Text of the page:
Inside the locked ward on Payne Whitney’s fifth floor, Lilly stepped onto a steel platform. The examination room was harshly lit, the bulbs behind plastic squares on the ceiling— fluorescent and burning. The metal examining table sparked from too many electric darts and moonbeams.
It was an April evening, in 1974. The city’s night lights streaming in from the window would have been enough to illuminate the room, Lilly thought. The arrows of moon pierced her blue-jeaned legs.
“You’re a dark girl.” The nurse said. “You look a little like Patty Hearst. Lillian, is that your name?”
Lilly nodded, staring up at the large woman who confused her. The nurse fisted her hands, big as a serviceman’s, glossy nail polish shining on her nails, reddish-brown like her long hair. The nurse was sturdy and strong, her copious breasts bulging under a tight blue tank top.
Lilly was a mess of unbrushed hair and pale features, the odor of imported Italian sardines in olive oil on her stained Tee-shirt. I want to rest now, she wished. She turned to stare out into the darkened evening. A spring rain was slanting on the pane behind the metal bars.
“We’re going to keep you here in the hospital with us a little while,” The nurse said. “I’m going to examine you, Lillian. My name is Beverly.”
“It’s just routine. Nothing elaborate.”
“That’s not possible.”
“I beg your pardon?”
“I can’t be examined.”
“Dear, all of us can be examined.”
A sheet of thin white paper was pulled all the way down to the metal stirrups, attached to the base of the examining table.
“Lie down on your back now, Lilly.”
Out the window, a soft indigo veiled the sky; the wind swirling, incessant. Lilly eased herself down, flat on her back. The cool air was a wet cloth slapped on Lilly’s forehead. But, her breathing was short, panicked.
“I need you to squish yourself down further on the table here, Lillian.” Beverly said.
“Did I frighten him?” Lilly asked her.
“Who do you mean, Lilly?”
“The doctor who spoke with me in the interviewing room.”
“Oh, heavens. It would take a lot to frighten Dr. Burkert.”
“But is that why I’m here?”
“Howard Burkert’s one of our best third-year residents. No, no. You didn’t scare him. Dr. Burkert thinks you’re really feeling some discomfort in your pelvic area. We need to know whether you have a physical problem, or if it’s something else.”
Stretched out on the examination table, Lilly wondered again if there were an abnormality in her sex, a cyst there, a tumor. Maybe she was pregnant.
Her boyfriend, Mitchell, was gone.
Lilly read about body delusions. She learned, too, after her father had come home from the hospital three years ago from his long coma, the extent in which a mind could reinvent its former world, house a whole alternate universe of worlds.
Maybe Beverly and Dr. Burkert didn’t know yet about her father’s two cerebral strokes, his coma, his altered mind. Or his brain-damaged condition.
Five hours ago, it was freezing inside the emergency triage cubicle at New York Hospital. The winter heater must have shut down too early for April. When they took Lilly into the procedure room, they gave her a furry wool blanket and she had stopped shivering.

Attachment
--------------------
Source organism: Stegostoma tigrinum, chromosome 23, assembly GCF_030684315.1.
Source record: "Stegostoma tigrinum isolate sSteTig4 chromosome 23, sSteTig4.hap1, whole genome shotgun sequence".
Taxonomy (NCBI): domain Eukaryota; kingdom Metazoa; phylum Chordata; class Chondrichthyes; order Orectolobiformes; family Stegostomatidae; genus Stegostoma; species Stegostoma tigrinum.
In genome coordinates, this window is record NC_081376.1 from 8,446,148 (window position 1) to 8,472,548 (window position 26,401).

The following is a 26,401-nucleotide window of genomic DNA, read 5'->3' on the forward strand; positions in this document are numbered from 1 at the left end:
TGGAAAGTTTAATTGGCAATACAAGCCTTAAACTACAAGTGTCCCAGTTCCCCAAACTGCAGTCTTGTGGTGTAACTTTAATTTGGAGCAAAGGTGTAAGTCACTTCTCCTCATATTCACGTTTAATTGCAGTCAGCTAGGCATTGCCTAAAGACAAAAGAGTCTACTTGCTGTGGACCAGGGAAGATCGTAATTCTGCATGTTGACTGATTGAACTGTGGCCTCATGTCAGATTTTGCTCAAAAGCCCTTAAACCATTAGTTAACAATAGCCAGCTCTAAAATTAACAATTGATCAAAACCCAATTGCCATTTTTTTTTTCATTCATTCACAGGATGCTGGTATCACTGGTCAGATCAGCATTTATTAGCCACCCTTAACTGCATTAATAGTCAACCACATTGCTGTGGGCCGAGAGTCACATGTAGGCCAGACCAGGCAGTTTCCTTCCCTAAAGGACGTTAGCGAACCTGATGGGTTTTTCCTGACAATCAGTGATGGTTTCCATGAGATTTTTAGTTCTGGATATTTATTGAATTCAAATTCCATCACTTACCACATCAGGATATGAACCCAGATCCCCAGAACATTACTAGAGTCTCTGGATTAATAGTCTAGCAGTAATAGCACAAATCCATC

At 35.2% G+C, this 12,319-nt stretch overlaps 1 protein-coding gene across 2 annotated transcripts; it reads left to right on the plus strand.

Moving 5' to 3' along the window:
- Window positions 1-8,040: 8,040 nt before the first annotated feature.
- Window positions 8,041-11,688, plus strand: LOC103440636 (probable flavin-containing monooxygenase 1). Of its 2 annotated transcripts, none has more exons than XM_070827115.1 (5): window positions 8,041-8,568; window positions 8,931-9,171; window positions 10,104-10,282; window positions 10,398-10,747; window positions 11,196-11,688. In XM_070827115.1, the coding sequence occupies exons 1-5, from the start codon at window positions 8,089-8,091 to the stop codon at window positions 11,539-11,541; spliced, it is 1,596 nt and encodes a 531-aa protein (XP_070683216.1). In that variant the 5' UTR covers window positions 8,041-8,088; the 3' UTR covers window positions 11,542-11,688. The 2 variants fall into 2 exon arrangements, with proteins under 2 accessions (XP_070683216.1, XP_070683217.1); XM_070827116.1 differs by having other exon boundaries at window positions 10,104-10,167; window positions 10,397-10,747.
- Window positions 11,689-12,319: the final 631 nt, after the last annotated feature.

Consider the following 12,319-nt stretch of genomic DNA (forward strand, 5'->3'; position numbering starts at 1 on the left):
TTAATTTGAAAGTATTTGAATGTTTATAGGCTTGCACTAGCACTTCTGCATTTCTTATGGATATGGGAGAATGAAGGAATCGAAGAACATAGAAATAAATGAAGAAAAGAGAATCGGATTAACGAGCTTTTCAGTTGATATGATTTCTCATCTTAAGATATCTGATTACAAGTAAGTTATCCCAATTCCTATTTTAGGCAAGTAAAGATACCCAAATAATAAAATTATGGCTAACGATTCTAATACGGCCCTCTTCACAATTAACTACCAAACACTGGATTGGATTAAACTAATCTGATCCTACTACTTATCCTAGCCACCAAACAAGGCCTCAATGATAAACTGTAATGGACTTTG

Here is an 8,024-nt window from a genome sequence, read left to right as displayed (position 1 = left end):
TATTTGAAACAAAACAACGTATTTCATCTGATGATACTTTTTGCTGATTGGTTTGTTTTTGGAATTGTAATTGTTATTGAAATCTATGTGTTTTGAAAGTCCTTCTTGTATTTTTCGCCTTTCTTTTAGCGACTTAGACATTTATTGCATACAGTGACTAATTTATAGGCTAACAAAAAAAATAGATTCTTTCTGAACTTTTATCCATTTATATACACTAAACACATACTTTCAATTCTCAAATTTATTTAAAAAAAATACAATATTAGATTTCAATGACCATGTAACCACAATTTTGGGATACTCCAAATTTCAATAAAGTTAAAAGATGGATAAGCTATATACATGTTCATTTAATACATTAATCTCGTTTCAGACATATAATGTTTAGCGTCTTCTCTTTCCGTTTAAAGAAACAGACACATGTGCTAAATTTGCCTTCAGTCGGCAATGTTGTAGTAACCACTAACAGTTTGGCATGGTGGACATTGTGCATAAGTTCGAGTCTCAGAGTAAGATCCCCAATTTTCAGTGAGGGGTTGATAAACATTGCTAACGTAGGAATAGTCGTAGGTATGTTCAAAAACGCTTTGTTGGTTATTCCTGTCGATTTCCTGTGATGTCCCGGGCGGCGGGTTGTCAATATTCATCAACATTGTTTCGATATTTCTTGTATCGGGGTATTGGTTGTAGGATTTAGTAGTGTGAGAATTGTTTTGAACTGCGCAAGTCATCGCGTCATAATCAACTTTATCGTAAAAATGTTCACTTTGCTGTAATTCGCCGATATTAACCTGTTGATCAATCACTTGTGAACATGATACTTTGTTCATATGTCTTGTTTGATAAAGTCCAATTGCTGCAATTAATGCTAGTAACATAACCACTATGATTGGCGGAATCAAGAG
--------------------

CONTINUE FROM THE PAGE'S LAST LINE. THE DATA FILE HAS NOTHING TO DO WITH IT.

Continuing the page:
Let the tears in my eyes tell them a story, she thought. She practiced her story: Her father got sick; her family are strangers. Her boyfriend Mitchell left her. She would leave out the practice of alchemy which was obsessing her. The alchemical symbols of trees and phalluses which were populating her imagination with images of fire from old Hebrew texts in the basement of her parent’s house. She feared the hospital staff would discover she was hallucinating the unnatural bulb between her thighs, that she was really delusional, if she mentioned alchemy. It would make them put her away. And she wanted to stay a few days in the hospital to rest. Because the building is nice. This hospital is for the people recovering from unrequited love affairs, she thought. But the delusional cases, where were they put? She wondered. She didn’t want to find out.
Lilly remembered lying supine on the trolley in the emergency room a few hours ago, and the apparatus, like a gas mask strapped onto her nose and mouth, delivered the fumes which forced her into cloudiness. It was all she remembered about her stomach pumped, besides the brackish brown, sweet syrup the emergency physician handed her to drink. It made her convulse, and vomit. She remembered taking the Librium pills and drinking the pint of Johnnie Walker Red. Two hours earlier, before her roommate, Jane, brought her to the ER. Like a sleepwalker guided by a seeing-eye dog; she let Jane take her arm. And then, Lilly plunged forward into a taxi, accepting Jane’s warm body against her. The whiskey felt good coursing through her system with the relief that she hadn’t consummated the suicide. She had a love disease of flammability; love was dangerous or yearning. Intimacy made her feel as though her bowels were crying out. Everything inside her was as fragile as the web a spider spins on a tree branch in the midst of a forest-fire. This is why she tried to die. She was burning up.
“Wait a minute. ” The nurse was looking down at her now, shaking her head. “I need to get another pair of latex gloves for this. It’s going to be fine, Lillian. Please stay on the table. There’s a hospital aide right outside the door. I won’t be a minute.”
When Lilly was alone, she looked around the sterile room. Then she put her hands on herself. The strange bulb was still there, nested beneath the zipper of her jeans.
First, Lilly imagined she had transformed. When she first discovered the bulb, it was like a dream, but she was awake when she found it. This was a few months ago. Late fall. Her boyfriend Mitchell was still in her life. He was making her dinner that evening. The steam from the boiling beef cubes was rank as old bologna. In the bedroom, she heard Mitchell swearing at the frying pan where the cream and butter and beer were crackling. She donned Mitchell’s bathrobe, and passed her roommate’s, Jane, bowl of unshelled peanuts on the dining alcove table wishing Jane was there instead of Mitchell. But Jane was out, at school.
“We’ll eat later,” Mitchell said, when he saw her appear. He turned off the stove and walked closer to her and opened the bathrobe, running his hands lightly over her breasts.
“Dig it,” he whispered. Then he took her hand and she let him pull her into the bedroom. He sat down on the wood-framed bed which the Italian couple before them had left behind. The bedposts were painted a gaudy gold like the cheap bureau. Lilly could not see the moon from her room, as she could now lying on the examining table—heavy drapes had hung from bent tin curtain poles precariously strewn across the upper window frame. Mitchell pulled her across his knees on her back. She was lying startled, face up staring into his moustache, and then she felt his hands on her sex and by then she was edging off him, and onto her back on the bed.